The Watchdog Continues to Rob the Henhouse


If your credit union is federally insured, have you been paying attention to recent statements coming from NCUA Chairman Harper?

The February board meeting included a report on the 2023 year-end financials for the NCUSIF and a very healthy report it was. Total assets now exceed $21 B. The really good news was that there were only three credit union failures that resulted in losses to the fund of $1.4 M. That’s right, only $1.4 m in losses, even though we have been listening to the Chairman continuously warn of pending doom since he first came to the board 2019.

His predictions have been about as accurate as the losses the “experts” projected would result from the legacy assets held by the Corporate Central system 15 years ago. Through the 2008 recession and the economic turbulence of COVID, the fund has proven to be financially resilient and built on financial assumptions that provide a proven deposit insurance model over many years.

But not according to the Chairman. He has continuously predicted some imagined future doom that requires the additional infusion of our members’ capital and now he wants to eliminate the financial caps that constrain his wish to build a regulatory empire on the backs of credit union members.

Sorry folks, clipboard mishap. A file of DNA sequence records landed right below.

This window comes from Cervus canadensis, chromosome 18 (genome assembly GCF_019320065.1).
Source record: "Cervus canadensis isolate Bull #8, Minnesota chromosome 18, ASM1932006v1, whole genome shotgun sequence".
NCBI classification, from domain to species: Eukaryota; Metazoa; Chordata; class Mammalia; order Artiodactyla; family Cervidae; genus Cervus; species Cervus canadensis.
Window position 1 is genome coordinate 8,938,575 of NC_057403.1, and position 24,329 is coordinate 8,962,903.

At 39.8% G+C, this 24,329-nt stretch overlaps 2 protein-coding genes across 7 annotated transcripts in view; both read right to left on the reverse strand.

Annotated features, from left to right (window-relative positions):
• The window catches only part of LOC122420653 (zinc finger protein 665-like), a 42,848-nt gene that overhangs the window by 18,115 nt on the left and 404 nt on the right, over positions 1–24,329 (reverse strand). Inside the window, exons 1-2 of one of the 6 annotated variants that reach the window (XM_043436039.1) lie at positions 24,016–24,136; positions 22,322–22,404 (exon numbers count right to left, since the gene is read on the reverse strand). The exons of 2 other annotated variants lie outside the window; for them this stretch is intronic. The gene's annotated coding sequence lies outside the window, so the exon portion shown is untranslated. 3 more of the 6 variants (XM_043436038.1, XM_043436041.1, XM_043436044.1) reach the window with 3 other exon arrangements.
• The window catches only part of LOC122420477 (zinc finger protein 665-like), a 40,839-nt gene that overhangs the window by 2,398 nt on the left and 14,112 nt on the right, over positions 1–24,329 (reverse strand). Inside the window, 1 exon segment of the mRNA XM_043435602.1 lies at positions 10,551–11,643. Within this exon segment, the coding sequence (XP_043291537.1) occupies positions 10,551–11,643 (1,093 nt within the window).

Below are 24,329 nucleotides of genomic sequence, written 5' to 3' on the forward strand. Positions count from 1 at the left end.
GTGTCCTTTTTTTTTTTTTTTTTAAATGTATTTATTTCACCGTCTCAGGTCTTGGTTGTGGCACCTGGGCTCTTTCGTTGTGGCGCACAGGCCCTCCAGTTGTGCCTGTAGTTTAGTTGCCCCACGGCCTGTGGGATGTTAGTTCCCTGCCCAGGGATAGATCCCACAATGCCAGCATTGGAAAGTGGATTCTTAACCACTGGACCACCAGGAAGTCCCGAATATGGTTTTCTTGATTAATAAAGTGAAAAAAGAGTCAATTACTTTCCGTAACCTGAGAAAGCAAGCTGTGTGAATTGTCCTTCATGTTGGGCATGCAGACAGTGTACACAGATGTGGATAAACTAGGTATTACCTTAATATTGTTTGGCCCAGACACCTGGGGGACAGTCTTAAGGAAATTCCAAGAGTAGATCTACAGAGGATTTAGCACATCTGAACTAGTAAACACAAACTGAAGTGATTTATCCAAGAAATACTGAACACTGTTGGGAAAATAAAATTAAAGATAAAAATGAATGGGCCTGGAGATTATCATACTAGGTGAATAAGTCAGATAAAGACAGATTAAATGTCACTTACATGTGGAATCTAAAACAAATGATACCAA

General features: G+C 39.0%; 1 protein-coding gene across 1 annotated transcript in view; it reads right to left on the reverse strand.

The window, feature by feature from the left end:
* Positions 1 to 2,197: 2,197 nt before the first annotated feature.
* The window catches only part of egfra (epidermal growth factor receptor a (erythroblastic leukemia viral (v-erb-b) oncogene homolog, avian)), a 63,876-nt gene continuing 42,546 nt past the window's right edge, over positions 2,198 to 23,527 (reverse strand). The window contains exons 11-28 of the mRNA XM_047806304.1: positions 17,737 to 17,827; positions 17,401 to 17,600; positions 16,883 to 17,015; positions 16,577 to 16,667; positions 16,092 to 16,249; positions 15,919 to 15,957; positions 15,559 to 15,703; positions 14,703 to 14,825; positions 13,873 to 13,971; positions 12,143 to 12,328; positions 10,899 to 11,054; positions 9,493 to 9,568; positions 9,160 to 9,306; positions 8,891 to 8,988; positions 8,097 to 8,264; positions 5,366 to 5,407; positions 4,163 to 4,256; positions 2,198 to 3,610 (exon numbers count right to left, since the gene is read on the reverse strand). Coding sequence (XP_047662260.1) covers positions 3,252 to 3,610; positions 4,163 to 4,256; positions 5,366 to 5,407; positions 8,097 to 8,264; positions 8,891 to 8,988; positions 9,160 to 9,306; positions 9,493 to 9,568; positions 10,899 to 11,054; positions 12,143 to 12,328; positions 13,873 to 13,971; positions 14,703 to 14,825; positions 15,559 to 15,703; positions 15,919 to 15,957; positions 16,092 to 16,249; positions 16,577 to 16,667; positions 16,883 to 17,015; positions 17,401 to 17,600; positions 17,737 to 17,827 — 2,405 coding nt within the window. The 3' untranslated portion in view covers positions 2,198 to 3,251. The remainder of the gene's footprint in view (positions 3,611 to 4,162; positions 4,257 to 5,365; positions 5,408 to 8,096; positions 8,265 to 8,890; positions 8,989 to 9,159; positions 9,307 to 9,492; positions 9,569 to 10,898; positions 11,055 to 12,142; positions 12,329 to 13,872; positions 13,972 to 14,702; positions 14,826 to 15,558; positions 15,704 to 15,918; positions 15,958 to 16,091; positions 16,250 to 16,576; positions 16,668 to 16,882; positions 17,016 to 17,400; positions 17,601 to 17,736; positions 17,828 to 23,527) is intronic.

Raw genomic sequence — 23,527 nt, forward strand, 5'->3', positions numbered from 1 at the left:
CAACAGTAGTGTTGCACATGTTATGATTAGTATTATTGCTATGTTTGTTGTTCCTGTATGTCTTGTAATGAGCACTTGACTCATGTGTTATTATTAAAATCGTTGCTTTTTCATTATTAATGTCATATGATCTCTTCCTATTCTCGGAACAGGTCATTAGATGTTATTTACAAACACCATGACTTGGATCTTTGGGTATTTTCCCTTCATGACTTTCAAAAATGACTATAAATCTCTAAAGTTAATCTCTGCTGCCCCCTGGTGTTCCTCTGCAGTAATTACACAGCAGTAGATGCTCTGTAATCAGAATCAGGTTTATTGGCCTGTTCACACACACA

Have you been paying attention? In his testimony to Congress, last November, Harper told Congress that he wanted to remove the 1.5% ceiling for the NCUSIF equity ratio while also eliminating the current restriction on charging a premium if the SIF equity ratio is greater than 1.3%.

Why, you ask? This is nothing more than an obvious money grab by the agency to support the continuous growth of the agency budget. There is not a single bit of evidence that any of his requests are supported by a need to increase the safety and soundness of the fund to benefit credit union owners. His only justification is that these changes would allow our fund to “fall in line with FDIC authority.”

Since when has that ever been an objective of our historically successful and unique model for deposit insurance?

When is enough, enough? What is a fair and equitable cost our members must bear for deposit insurance? This current desire to gain more access to credit union capital continues the chairman’s effort to gain regulatory control over state-chartered credit unions through the manipulation of its insurer authority and its indefensible execution of the totally opaque Overhead Transfer Rate.

What do we do? Will the new reincarnation of our national trade association take up this battle on your credit union members? Not unless you make sure your concerns are heard. If you are a state-chartered credit union in one of the ten states that allow a private deposit insurance option, make that evaluation to dump NCUSIF part of your strategic planning process.

Ask yourself if you think letting Washington bureaucrats manage $21 B of your members’ capital and then expanding their power and budgets by using the earnings off of that capital is fulfilling your fiduciary duties to your member/owners and all of those from generations before.

After all, who is watching the watchdog?


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